The road to Java 9: Modular Java finally gets OK’d
Modularity, a key but highly controversial feature of the upcoming Java 9 release, looks to be back on track with the Java community’s adoption of a proposal that had failed in an initial vote weeks earlier.
With new round of voting completed this week, the Java Community Process Executive Committee passed by a 24-0 vote the Java Platform Module System public review ballot, the subject of Java Specification Request 376.
In May, the same group, citing concerns over the plan being disruptive and lacking consensus, voted the measure down, 13 to 10. In the aftermath, Java Development Kit 9, where the module system was to be delivered, was postponed from July 27 to September 21.
Afterward, work proceeded to address the concerns. Companies such as IBM, which voted against the measure previously, sang a different tune this time around: “We see this release of JPMS as the strong foundation for a new Java SE platform architecture and expect to build upon this with feedback and experience from our customers and the community,” IBM said.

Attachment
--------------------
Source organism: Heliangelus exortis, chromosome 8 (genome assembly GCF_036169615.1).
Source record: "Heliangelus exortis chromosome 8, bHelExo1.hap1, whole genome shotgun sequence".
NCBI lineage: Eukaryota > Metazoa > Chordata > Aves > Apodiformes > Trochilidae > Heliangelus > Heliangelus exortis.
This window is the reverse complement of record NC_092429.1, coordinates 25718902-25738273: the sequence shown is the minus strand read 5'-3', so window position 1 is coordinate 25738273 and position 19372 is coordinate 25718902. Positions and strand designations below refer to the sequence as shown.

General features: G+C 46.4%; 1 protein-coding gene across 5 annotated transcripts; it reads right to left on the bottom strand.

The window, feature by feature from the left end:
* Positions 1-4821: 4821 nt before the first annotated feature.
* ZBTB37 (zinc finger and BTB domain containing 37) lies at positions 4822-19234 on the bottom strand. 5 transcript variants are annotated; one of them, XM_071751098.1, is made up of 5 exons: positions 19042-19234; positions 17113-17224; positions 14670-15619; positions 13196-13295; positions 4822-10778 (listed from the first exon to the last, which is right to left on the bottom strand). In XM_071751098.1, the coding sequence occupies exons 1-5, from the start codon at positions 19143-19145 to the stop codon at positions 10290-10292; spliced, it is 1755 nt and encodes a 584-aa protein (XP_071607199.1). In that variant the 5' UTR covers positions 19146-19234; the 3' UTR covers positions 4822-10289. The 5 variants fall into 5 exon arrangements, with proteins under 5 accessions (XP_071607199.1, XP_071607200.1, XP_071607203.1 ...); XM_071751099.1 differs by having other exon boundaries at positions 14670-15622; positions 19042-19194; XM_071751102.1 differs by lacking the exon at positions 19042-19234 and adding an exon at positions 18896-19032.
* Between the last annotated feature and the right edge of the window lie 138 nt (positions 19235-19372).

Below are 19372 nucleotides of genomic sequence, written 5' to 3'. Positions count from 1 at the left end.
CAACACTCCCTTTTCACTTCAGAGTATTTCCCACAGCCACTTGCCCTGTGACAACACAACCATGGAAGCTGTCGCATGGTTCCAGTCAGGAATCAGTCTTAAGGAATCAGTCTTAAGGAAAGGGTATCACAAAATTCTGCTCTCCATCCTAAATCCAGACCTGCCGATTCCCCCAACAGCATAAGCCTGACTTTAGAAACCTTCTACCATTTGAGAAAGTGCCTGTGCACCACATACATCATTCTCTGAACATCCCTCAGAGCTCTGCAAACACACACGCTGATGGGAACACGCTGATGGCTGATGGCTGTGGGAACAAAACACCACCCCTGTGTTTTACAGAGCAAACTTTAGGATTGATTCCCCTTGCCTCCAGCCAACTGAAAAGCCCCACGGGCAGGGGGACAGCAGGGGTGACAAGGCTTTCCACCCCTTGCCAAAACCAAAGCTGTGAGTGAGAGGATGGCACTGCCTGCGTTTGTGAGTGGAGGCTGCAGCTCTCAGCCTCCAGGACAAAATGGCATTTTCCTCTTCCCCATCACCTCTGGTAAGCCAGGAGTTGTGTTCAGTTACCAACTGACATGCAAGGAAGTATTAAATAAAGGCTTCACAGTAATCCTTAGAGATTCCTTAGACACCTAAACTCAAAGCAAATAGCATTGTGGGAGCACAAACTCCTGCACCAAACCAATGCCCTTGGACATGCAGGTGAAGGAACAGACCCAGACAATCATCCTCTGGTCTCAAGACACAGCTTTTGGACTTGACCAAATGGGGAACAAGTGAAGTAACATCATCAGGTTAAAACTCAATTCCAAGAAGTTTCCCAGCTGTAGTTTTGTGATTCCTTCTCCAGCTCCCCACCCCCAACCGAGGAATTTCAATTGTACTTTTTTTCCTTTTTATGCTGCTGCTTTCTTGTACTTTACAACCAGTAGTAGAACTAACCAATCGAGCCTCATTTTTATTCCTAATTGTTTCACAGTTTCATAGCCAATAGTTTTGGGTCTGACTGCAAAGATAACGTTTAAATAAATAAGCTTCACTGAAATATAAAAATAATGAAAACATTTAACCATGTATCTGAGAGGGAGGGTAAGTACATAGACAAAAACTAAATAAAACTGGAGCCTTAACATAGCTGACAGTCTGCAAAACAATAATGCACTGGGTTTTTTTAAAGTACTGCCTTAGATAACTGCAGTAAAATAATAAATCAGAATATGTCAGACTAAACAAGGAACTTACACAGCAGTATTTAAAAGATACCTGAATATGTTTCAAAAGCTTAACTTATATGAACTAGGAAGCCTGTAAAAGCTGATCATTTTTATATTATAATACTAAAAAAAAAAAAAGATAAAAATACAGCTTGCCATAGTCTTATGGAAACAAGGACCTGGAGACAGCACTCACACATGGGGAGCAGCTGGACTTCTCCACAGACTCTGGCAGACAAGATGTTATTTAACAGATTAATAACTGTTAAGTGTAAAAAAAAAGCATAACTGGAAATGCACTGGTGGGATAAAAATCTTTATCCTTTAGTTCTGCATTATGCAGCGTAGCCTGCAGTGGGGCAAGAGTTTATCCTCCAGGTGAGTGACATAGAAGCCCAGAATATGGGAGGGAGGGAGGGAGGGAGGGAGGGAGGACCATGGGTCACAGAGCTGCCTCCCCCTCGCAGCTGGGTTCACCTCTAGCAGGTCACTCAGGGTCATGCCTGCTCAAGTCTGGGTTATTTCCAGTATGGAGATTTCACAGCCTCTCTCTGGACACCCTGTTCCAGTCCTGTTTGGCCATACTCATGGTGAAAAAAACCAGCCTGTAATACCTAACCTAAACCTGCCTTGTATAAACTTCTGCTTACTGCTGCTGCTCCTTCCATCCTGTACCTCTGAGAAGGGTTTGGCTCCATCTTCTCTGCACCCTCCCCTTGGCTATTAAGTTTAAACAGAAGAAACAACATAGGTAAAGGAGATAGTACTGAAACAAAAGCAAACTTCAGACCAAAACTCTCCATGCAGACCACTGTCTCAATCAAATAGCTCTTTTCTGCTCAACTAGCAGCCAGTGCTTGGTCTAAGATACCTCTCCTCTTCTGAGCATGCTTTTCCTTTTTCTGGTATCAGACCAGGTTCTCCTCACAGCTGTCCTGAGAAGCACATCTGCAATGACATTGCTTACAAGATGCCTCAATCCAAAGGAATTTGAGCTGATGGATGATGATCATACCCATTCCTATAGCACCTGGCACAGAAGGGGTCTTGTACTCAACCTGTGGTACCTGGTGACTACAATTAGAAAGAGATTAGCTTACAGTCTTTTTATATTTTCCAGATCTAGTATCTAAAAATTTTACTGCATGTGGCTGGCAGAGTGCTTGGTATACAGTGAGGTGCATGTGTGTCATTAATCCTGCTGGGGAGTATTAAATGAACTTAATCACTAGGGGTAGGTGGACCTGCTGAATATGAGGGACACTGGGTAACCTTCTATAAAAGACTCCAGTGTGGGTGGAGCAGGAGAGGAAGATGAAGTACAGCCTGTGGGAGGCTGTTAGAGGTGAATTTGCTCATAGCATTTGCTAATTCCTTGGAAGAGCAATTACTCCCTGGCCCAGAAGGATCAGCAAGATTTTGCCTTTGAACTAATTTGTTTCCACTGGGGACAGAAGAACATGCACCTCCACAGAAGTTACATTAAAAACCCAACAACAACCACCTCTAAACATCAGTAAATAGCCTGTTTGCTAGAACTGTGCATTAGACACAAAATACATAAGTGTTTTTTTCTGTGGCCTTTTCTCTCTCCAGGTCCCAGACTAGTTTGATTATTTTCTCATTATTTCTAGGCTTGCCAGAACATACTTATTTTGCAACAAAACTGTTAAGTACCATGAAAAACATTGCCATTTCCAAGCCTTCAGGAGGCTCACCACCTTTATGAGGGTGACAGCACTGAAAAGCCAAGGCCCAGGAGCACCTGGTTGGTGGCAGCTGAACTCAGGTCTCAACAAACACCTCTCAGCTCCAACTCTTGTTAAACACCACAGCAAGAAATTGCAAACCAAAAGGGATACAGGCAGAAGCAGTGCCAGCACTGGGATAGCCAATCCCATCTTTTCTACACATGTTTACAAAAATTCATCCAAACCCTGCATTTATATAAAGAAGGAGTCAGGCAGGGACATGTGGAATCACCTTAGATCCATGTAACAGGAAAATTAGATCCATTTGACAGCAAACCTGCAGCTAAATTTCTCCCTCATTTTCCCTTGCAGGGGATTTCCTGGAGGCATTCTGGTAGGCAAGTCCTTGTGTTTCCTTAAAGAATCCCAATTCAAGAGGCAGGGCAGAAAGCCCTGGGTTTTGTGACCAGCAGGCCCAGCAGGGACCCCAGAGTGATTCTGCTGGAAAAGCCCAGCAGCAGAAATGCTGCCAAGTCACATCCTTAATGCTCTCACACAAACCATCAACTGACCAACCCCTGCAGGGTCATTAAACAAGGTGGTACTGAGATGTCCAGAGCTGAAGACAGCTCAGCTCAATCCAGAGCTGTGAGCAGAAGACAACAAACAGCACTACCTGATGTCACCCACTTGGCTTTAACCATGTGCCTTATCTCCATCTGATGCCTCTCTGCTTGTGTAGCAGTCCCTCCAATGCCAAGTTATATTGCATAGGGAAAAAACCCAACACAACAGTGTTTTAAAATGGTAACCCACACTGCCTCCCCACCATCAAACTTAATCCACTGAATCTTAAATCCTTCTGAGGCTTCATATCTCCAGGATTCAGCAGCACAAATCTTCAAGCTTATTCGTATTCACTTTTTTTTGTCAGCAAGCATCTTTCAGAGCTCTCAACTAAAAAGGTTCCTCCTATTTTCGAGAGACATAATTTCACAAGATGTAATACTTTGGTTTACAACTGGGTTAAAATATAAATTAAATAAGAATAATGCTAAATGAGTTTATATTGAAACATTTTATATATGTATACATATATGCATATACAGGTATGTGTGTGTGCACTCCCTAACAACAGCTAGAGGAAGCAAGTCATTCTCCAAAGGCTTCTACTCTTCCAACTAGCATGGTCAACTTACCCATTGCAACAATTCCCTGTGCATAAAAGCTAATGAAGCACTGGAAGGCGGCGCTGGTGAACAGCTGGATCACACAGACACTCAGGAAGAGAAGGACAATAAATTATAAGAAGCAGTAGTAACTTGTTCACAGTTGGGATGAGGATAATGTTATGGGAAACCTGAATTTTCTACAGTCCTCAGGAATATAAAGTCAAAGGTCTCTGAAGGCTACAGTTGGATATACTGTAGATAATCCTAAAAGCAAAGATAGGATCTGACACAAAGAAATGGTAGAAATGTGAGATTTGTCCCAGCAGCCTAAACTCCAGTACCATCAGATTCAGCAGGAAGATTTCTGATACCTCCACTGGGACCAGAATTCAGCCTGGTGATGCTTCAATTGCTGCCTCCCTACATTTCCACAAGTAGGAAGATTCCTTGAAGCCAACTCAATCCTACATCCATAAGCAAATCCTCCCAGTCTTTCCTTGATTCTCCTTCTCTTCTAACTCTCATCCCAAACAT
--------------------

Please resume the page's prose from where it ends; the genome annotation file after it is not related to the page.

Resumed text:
Red Hat, which voted no on the previous ballot but abstained from the latest one, said there were still several items in the current proposal that it wanted further work on. “However, we do not want to delay the Java 9 release,” Red Hat said. Getting “real world” feedback on the modularity system will be key to determine where further changes need to occur, Red Hat said.
The Eclipse Foundation, Hazelcast, and Twitter, all of which voted no previously and yes this time around, cited sufficient progress with modularity.
Modularity, which is set to bring performance and scalability benefits to Java, has been such a complex project that it was deferred from the March 2014 Java 8 release to Java 9. The technology itself was derived from Project Jigsaw.
The other votes in favor of the proposal this time came from ARM, Azul Systems, Credit Suisse, Fujitsu Limited, Gemalto, Goldman Sachs, Ivar Grimstad, HP Enterprise, Intel, JetBrains, Werner Keil, London Java Community, MicroDoc, NXP Semiconductors, Oracle, SAP, Software AG, SouJava, Tomitribe, and V2Com.